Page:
Colorado's recycling rate is only between 15 to 16% — far below the national average of 32% — and it hasn't improved over the last five years, according to reports from the Colorado Public Interest Research Group and Eco-Cycle. But CoPIRG leaders hope newly passed state and local laws will help change that.
In Denver, voters overwhelmingly said "yes" to Initiated Ordinance 306 this Election Day, which will require recycling and composting in all apartment complexes and businesses in the city. The ordinance so far passing with more than 70% in favor, and will begin taking effect this June.
"I'm really excited," said Emily Owens, who's lived in an apartment in Denver for eight years. "I haven't been able to recycle, I usually have to take my bin and go into other people's alleyways... for a little while, I was using a composting service, but the costs were pretty prohibitive."
Additionally, a statewide bill passed earlier this year could also make a big difference to help get Colorado on track to meet a 50% recycling rate by 2030, says Danny Katz, Executive Director of CoPIRG. The Producer Responsibility Program for Recycling bill will require companies making packaging, paper products, and food service ware to fund a statewide recycling system to recycle those materials through a fee on the production of those products.
"Colorado is known as this environmental state, as this green state, but our recycling rate is pretty trashy," Katz said. "I project that bill alone could single-handedly double our recycling rates, once it gets implemented ... They pay a small amount, and that money comes to the state of Colorado, so we can actually fund a true statewide recycling program, so everybody can get a recycling cart or recycling bin just as easily as they can get a trash bin."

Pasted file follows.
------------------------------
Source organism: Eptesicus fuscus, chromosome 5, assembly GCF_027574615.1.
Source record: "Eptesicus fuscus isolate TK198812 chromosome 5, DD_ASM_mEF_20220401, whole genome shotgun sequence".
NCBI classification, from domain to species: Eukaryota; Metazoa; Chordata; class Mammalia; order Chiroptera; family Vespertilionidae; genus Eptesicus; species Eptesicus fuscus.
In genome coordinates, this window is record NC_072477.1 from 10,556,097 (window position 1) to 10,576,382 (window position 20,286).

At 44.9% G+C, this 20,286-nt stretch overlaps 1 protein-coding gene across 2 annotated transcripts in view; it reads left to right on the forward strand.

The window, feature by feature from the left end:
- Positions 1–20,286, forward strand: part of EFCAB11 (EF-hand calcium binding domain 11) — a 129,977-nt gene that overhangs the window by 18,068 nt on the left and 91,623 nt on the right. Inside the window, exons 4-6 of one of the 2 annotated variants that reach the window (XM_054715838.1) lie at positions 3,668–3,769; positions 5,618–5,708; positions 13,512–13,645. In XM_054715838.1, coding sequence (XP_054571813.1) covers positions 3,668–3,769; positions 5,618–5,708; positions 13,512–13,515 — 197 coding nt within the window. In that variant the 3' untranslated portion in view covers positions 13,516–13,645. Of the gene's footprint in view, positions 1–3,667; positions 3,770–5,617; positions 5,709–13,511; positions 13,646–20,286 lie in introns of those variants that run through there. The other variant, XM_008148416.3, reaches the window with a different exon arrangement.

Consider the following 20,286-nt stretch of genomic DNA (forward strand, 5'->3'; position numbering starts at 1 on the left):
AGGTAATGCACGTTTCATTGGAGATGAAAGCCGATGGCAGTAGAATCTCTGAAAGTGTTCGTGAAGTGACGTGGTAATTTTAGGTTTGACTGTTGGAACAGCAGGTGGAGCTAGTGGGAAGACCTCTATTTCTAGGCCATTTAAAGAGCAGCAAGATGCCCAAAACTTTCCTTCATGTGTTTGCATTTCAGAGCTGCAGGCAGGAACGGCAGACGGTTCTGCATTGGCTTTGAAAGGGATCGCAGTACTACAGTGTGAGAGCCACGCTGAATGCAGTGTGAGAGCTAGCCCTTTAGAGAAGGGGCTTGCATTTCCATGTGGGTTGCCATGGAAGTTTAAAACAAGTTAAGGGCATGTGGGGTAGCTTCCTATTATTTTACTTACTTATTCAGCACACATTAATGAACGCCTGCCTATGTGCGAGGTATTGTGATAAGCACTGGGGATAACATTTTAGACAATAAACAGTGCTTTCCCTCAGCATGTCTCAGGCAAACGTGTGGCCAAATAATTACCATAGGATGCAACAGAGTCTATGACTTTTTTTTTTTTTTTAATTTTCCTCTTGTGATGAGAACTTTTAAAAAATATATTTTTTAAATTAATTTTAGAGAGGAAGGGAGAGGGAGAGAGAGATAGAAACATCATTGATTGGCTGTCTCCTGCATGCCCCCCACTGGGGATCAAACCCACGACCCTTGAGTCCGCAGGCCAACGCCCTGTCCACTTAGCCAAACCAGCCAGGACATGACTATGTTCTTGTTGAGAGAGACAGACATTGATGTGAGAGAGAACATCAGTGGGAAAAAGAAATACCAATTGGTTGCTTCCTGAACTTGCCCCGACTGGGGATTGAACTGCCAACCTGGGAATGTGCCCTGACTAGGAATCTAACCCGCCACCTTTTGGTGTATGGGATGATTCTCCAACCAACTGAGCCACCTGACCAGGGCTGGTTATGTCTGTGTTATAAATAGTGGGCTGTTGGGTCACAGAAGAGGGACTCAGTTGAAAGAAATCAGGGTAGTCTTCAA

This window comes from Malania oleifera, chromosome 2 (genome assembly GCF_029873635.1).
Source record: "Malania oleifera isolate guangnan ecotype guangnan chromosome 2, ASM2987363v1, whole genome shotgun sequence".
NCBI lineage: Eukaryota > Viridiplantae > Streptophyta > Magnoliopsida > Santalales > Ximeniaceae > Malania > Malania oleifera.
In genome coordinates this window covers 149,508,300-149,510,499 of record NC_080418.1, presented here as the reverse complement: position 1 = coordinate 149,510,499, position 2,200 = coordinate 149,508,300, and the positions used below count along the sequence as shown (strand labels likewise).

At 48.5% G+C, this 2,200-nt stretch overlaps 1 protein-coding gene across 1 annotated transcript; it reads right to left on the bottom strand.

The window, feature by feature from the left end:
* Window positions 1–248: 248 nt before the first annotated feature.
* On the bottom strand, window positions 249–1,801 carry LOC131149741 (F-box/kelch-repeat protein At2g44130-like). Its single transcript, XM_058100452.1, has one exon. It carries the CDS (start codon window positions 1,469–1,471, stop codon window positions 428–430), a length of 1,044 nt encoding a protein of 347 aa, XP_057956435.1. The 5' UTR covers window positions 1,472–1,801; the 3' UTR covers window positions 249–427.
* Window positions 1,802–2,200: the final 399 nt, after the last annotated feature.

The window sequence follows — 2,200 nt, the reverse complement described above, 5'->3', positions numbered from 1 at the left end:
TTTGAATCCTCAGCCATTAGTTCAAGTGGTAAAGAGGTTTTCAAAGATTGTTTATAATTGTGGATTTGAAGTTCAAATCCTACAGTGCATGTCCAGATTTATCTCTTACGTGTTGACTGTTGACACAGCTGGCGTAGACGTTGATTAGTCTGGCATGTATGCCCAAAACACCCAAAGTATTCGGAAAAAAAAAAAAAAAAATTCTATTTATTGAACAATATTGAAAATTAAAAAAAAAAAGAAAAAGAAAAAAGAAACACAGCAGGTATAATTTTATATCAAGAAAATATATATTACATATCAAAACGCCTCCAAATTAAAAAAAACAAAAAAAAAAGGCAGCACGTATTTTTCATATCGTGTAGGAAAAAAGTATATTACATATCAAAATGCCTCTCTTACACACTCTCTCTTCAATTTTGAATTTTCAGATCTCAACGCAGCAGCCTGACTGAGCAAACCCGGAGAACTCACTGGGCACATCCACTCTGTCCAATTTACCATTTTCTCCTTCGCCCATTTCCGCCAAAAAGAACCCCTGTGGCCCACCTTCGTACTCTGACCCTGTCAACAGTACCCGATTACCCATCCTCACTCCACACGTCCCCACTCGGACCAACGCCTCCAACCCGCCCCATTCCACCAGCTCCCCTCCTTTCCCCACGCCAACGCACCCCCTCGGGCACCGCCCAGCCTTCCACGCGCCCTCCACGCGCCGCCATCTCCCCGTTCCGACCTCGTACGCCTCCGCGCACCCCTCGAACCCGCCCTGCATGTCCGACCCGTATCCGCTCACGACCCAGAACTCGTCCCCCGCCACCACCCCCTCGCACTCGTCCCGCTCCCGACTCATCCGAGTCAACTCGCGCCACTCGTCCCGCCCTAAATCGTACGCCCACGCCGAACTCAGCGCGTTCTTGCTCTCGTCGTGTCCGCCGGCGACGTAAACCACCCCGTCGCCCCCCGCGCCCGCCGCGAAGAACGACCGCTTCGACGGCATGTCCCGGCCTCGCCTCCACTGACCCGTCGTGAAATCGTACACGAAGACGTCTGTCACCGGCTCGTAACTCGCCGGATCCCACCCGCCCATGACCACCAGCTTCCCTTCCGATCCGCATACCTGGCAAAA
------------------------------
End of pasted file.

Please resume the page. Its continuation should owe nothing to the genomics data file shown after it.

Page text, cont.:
Why does this all matter? Katz says food waste and recyclables sitting in landfills create harmful methane emissions that contribute to climate change.
"Just by diverting 15% of our waste from a trash bin into a recycling or composting bin is reducing pollution, the equivalent of about 400,000 cars worth of air pollution every year," Katz said. "It's also just good economically. When you put all those cans and bottles into a trash bin, and it's just going to sit in a landfill, those things are worth money. There are companies that want those resources and materials."
That's something residents like Owens are hoping for. She feels Colorado's recycling rate between 15 to 16% over the last few years is unacceptable.
"It feels really conflicting with what I think our idea of what Colorado stands for," Owens said.
CoPIRG believes more should be done to further reduce waste to landfills, like policies that limit single-use plastics or standardize accepted recycled materials across the state.
The organization is coming out with a full report on it's most recent findings on Colorado's recycling status this Tuesday, as part of America Recycles Day.
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